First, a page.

Phosphorus Leaching from Cow Manure Patches on Soil Columns
- W. J. Chardon *,
- G. H. Aalderink and
- C. van der Salm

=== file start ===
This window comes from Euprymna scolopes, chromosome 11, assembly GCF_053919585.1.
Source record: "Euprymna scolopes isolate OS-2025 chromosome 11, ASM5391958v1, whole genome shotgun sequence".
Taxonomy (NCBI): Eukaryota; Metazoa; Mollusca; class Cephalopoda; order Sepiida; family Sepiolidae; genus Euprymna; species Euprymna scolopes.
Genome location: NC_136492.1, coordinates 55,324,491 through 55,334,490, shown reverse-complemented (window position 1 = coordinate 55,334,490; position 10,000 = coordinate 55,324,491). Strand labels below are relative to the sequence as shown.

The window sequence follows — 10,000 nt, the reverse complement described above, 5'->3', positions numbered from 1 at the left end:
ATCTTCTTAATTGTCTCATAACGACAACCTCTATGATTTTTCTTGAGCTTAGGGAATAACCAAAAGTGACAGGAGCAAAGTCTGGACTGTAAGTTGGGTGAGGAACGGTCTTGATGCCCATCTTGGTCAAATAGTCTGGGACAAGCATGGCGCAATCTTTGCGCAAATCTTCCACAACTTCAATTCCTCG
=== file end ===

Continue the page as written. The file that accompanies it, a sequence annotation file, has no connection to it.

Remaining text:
The loss of P in overland flow or leachate from manure patches can impair surface water quality. We studied leaching of P from 10-cm-high lysimeters filled with intact grassland soil or with acid-washed sand. A manure patch was created on two grassland and two sand-filled lysimeters, and an additional two grass lysimeters served as blanks. Lysimeters were leached in the laboratory during 234 d with a diluted salt solution, and column effluent was passed through a 0.45-μm filter, analyzed for pH, dissolved reactive P (DRP), and total dissolved P (TDP). At the end of the experiment lysimeter soil was sampled and analyzed for pH, available P, and oxalate-extractable P, Fe, and Al. The concentration of TDP in the effluent from the sand column increased to 25 mg L−1 during the first weeks and remained above 10 mg L−1 during the rest of the percolation. In effluent from grass + patch lysimeters TDP gradually increased to 4 mg L−1 Both in the manure and in the effluent of the sand lysimeter P was found mainly in the form of DRP, but in the effluent from the grass lysimeters was found mainly as dissolved unreactive P (DUP = TDP − DRP). Earthworm activity was responsible for decomposition of the manure patch on the grass lysimeters. Manure patches and their remains were found to be a long-term source of high concentrations of P in leachates. Spreading of patches after a grazing period could reduce their possible negative impacts on the environment.Please view the pdf by using the Full Text (PDF) link under 'View' to the left.
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